Retro chic, great pictures and incredible sound: how can we resist?
Colours are natural and bright
Sound is outstanding
Blacks are poor
motion is juddery
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Taking in the incredibly svelte and stylish JVC LT-32DX7, you'd be forgiven for thinking that its speakers had been jettisoned in favour of a design masterclass. Examining this 32-inch LCD TV closer reveals the set's speakers are tucked under a ledge created by the angled silver strip.
Full marks for design, but the question remains whether this scuppers this set's audio performance.
The JVC's connectivity is impressive. Twin HDMIs provide a futureproof touch, and there's also a set of component video jacks, earning the LT-32DX7 its HD-ready wings with ease. There are also two Scarts (Only one of which is RGB-enabled), and the usual supporting cast of standard-definition connections.
Of more interest is the presence of a PC VGA port and a common interface slot for adding subscription services to the Freeview service the digital tuner picks up. The TV supports a seven-day electronic programme guide, which can store up to 10 timer events.
Features are promising too. Most impressive is the inclusion of DynaPix HD picture processing, which (amongst other things) reduces noise caused by MPEG video compression, and boosts details using JVC's Digital Image Scaling Technology (DIST). The upshot of this system's presence is a greatly improved picture.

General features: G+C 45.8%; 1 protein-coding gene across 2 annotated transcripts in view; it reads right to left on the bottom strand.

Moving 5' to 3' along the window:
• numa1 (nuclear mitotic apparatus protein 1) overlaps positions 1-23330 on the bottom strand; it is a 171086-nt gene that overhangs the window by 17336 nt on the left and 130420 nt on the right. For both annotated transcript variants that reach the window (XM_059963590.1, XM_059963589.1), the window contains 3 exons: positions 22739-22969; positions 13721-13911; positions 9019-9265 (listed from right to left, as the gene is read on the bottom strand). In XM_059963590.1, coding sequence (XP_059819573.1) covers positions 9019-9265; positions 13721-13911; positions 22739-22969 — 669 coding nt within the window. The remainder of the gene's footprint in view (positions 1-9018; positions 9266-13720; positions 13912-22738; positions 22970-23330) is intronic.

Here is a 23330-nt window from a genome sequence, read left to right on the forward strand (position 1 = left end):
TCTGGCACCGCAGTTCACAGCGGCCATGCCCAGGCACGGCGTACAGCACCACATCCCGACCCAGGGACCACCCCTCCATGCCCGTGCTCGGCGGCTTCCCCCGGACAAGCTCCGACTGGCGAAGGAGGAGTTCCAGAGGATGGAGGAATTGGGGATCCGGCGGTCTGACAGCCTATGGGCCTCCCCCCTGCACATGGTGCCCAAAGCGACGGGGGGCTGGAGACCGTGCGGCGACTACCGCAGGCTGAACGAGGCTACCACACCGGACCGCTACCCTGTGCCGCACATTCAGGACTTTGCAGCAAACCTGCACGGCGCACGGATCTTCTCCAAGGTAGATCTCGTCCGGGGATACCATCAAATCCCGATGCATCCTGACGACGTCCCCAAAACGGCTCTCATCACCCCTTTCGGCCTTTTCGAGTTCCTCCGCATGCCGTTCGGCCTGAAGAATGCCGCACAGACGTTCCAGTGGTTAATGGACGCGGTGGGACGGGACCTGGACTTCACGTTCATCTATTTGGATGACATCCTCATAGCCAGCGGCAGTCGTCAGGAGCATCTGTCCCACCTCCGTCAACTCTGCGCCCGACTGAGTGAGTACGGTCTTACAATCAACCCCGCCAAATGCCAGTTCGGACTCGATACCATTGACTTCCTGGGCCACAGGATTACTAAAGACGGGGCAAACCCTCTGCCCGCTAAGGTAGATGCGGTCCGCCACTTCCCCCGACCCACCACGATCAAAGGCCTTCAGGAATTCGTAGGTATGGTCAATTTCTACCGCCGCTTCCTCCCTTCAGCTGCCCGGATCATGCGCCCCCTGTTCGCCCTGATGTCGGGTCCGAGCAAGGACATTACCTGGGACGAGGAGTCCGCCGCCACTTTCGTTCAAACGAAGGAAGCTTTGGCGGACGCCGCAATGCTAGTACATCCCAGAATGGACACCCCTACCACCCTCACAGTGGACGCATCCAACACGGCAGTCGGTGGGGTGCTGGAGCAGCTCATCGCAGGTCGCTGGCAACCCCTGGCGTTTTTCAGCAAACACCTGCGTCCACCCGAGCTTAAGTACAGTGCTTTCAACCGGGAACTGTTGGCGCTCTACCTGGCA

The 'HD' suffix is of particular interest as this shows that JVC has tweaked this version of DynaPix so it works with high-definition material, as well as standard-definition fare.
Elsewhere, the proprietary Super Digipure feature is included to automatically optimise the picture's contrast. There's also a colour management mode, a Smart Picture option to prevent white parts of the picture dominating, and a picture management option to make bright and dark scenes less extreme. This JVC seems to be packed full of tricks.
Tweaks do work
Enough of the theory and down to business with our test DVD of 2001: A Space Odyssey. Instantly it seems like DynaPix is earning its keep as the colours of the revolving space station's interiors are excellent, with natural tones. Skin tones during darker scenes are also executed effortlessly. Standard-definition pictures are as razor sharp as we've seen on any TV this size. Most impressive.
DynaPix HD doesn't pack the punch that we were hoping for with our high-definition feed of Planet Earth. The picture looks a bit soft in comparison with similarly priced rivals out there. Further niggles come in the form of bluish blacks and judder with camera pans.
Still, the HD picture is bright, with crisp whites, and is free from noise, provided you have the Super Digipure set to low. Overall, the pictures are great, if not record-breaking.
We're saving the best until the last. The stylish, hidden speakers nudge this TV in front of its rivals. There's only one word for their performance: incredible.
Somehow these speakers dole out the sort of power and bass performance that leaves contemporaries quaking. Dialogue is delivered effortlessly too. Great stuff.
Despite some great pictures, it's the sonic performance that seals the deal for the retro-looking LT-32DX7, and puts this set in pole position as far as we're concerned. No great surprise then that its 26-inch sibling is also a great panel.
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